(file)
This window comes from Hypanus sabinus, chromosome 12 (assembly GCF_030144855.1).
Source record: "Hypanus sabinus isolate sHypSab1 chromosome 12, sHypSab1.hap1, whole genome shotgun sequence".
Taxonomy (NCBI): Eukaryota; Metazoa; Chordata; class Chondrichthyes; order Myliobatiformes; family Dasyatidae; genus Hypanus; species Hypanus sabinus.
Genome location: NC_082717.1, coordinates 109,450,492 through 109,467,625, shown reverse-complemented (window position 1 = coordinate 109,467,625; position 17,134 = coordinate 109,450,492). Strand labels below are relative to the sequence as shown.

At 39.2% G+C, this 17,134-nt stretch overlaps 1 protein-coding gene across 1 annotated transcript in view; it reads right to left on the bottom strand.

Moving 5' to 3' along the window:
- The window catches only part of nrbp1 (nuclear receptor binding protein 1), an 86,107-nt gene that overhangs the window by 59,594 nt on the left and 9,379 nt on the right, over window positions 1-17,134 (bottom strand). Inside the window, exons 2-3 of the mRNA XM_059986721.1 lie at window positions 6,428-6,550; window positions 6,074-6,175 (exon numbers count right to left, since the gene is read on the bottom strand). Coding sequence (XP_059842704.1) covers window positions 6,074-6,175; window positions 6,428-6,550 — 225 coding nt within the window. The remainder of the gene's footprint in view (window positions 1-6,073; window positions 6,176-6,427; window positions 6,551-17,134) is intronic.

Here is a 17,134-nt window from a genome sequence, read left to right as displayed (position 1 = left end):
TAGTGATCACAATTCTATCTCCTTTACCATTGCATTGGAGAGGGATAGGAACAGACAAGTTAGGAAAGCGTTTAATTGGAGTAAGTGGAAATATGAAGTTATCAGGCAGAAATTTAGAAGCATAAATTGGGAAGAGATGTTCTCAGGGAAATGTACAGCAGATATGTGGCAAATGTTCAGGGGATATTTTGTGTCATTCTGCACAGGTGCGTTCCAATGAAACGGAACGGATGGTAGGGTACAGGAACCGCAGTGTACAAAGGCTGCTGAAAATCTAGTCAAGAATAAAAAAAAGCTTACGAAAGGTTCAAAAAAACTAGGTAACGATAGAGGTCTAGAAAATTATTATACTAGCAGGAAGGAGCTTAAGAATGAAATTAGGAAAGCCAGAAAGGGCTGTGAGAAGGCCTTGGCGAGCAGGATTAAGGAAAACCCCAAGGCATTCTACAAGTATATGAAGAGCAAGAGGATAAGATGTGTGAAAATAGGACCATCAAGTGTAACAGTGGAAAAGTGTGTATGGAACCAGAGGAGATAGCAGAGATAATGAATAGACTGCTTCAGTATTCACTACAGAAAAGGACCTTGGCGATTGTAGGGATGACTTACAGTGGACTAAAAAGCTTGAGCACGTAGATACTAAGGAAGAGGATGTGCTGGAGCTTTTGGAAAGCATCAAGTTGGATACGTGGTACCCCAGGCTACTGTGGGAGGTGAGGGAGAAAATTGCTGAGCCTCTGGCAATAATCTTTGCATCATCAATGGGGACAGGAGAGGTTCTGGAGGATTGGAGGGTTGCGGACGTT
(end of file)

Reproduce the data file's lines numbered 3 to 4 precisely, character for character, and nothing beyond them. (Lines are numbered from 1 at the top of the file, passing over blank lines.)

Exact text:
Taxonomy (NCBI): Eukaryota; Metazoa; Chordata; class Chondrichthyes; order Myliobatiformes; family Dasyatidae; genus Hypanus; species Hypanus sabinus.
Genome location: NC_082717.1, coordinates 109,450,492 through 109,467,625, shown reverse-complemented (window position 1 = coordinate 109,467,625; position 17,134 = coordinate 109,450,492). Strand labels below are relative to the sequence as shown.